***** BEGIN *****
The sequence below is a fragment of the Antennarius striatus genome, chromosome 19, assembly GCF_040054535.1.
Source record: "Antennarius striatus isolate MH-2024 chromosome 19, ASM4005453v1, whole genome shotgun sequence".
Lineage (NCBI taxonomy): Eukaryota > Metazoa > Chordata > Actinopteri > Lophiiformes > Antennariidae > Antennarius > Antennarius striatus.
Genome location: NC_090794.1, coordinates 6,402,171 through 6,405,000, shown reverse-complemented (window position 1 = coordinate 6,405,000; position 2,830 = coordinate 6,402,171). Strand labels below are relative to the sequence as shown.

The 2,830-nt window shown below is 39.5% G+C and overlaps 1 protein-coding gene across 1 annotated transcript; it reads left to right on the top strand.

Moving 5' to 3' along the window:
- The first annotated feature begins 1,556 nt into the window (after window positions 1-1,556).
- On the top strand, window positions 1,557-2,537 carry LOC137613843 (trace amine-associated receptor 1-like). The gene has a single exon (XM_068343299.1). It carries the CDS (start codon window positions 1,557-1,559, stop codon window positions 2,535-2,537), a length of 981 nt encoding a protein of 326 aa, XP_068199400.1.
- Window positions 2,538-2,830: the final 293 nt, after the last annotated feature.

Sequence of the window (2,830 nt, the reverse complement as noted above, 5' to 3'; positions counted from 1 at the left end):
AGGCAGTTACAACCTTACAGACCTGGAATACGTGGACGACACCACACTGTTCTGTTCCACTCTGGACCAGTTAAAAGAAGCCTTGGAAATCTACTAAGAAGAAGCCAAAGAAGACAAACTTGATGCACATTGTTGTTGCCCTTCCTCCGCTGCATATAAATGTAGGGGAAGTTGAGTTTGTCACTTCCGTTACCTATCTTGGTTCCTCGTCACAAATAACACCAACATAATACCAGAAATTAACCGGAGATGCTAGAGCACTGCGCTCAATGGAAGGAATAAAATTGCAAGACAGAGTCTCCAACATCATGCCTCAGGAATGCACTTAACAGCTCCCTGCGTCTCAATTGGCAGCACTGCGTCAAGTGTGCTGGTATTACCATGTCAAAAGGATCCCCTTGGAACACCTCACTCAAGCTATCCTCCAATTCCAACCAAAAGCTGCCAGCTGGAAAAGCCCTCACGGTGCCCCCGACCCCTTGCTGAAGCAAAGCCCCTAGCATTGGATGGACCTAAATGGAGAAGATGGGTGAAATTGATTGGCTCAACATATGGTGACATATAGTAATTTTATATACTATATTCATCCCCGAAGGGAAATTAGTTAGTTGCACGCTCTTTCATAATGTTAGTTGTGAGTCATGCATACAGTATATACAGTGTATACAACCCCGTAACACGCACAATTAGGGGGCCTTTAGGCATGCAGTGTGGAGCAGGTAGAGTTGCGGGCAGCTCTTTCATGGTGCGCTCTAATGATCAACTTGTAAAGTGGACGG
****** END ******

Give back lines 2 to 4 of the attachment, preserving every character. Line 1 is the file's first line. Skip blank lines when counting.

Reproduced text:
Source record: "Antennarius striatus isolate MH-2024 chromosome 19, ASM4005453v1, whole genome shotgun sequence".
Lineage (NCBI taxonomy): Eukaryota > Metazoa > Chordata > Actinopteri > Lophiiformes > Antennariidae > Antennarius > Antennarius striatus.
Genome location: NC_090794.1, coordinates 6,402,171 through 6,405,000, shown reverse-complemented (window position 1 = coordinate 6,405,000; position 2,830 = coordinate 6,402,171). Strand labels below are relative to the sequence as shown.